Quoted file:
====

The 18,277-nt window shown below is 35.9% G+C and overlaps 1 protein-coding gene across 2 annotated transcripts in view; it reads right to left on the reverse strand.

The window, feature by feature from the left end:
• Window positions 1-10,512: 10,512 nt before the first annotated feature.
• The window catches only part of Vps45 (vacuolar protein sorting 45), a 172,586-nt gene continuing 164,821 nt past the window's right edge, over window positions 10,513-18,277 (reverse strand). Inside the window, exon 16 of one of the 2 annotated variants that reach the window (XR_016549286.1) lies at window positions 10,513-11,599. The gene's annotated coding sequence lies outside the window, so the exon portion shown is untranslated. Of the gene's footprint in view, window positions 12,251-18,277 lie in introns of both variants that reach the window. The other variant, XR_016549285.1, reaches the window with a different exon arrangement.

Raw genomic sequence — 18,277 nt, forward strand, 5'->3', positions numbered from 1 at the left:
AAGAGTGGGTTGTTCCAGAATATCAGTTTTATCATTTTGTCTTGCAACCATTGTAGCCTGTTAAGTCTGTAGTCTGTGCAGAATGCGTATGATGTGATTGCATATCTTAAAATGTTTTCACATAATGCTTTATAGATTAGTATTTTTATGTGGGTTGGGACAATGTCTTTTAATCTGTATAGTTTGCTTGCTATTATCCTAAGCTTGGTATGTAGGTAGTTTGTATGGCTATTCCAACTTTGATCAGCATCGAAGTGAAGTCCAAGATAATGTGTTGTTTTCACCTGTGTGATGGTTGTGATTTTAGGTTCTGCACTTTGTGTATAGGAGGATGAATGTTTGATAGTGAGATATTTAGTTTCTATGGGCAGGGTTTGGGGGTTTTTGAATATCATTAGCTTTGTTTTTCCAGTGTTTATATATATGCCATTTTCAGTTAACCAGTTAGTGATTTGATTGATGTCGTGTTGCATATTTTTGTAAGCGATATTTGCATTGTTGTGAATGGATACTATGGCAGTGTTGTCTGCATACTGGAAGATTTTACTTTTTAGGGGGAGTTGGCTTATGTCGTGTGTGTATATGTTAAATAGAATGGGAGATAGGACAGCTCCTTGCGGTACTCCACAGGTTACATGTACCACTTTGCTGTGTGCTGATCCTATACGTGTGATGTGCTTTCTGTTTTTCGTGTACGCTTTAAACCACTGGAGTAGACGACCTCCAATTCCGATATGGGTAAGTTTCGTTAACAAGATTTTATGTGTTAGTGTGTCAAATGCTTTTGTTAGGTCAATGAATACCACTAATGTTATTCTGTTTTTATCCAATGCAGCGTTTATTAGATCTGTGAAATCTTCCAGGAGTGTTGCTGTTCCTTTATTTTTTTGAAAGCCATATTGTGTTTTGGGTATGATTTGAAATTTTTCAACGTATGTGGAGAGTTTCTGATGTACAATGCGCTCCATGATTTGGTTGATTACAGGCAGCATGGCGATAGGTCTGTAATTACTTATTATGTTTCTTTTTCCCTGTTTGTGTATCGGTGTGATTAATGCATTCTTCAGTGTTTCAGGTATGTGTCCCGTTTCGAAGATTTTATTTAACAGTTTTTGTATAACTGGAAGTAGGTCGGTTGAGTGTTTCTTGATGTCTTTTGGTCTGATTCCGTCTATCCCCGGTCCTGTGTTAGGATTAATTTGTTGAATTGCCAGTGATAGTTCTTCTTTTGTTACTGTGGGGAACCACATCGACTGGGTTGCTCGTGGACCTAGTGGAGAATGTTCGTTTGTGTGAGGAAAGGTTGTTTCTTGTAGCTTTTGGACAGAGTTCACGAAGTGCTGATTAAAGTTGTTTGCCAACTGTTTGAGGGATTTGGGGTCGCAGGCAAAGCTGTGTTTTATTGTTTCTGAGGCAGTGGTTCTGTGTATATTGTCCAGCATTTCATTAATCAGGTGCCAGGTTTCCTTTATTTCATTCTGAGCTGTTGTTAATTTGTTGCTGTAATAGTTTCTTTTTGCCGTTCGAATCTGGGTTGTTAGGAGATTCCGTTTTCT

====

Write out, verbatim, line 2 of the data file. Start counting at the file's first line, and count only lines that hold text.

The window, feature by feature from the left end: